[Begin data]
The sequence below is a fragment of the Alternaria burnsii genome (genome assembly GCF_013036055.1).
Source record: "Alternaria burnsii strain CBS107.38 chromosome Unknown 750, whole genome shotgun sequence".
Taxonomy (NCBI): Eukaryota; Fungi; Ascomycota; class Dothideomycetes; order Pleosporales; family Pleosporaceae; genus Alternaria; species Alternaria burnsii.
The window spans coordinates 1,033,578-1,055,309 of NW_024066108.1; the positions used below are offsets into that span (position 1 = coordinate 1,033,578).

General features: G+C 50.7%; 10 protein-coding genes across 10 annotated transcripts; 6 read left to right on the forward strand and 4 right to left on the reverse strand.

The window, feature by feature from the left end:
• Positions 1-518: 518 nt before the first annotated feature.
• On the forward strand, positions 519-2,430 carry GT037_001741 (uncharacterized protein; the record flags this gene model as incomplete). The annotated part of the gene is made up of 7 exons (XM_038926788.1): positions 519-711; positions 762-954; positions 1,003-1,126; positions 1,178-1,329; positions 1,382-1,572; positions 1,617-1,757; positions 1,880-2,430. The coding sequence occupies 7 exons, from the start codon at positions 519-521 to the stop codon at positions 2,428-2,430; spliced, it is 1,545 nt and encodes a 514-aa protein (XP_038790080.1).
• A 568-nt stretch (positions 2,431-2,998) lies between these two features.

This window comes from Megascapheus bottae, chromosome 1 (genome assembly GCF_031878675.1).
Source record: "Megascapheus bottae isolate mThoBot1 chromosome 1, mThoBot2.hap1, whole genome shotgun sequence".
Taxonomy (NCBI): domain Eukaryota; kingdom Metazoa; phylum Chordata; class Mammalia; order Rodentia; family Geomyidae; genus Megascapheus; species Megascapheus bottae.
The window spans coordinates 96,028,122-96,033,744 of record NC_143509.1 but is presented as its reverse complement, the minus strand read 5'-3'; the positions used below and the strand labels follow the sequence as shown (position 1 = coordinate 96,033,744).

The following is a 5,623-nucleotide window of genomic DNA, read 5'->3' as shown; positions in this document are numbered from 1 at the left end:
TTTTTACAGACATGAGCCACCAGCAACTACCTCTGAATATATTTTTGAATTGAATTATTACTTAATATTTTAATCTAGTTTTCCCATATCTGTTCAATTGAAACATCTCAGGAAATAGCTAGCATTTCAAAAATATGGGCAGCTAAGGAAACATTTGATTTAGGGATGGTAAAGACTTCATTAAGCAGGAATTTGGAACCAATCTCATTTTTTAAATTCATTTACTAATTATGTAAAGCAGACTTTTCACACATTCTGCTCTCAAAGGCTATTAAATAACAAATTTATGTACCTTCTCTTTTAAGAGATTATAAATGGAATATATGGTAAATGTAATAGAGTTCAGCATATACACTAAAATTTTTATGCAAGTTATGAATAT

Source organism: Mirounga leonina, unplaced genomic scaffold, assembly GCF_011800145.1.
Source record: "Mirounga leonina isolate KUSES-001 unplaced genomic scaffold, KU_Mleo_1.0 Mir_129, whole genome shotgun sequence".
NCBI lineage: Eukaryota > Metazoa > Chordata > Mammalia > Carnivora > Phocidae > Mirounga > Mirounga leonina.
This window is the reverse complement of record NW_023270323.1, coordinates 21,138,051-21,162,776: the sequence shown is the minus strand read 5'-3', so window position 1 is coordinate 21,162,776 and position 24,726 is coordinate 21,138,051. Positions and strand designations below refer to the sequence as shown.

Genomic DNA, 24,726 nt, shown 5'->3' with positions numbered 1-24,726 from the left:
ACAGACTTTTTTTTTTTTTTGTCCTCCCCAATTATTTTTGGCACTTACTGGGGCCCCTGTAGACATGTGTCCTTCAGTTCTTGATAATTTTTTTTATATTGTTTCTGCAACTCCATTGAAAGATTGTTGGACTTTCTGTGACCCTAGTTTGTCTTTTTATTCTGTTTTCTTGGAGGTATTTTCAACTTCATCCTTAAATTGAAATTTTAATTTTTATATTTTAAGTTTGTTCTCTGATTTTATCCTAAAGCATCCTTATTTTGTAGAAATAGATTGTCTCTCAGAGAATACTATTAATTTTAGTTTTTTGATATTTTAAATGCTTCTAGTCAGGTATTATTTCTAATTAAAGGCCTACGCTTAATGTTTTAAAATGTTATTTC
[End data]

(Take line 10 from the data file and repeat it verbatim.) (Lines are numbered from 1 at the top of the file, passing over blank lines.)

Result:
This window comes from Megascapheus bottae, chromosome 1 (genome assembly GCF_031878675.1).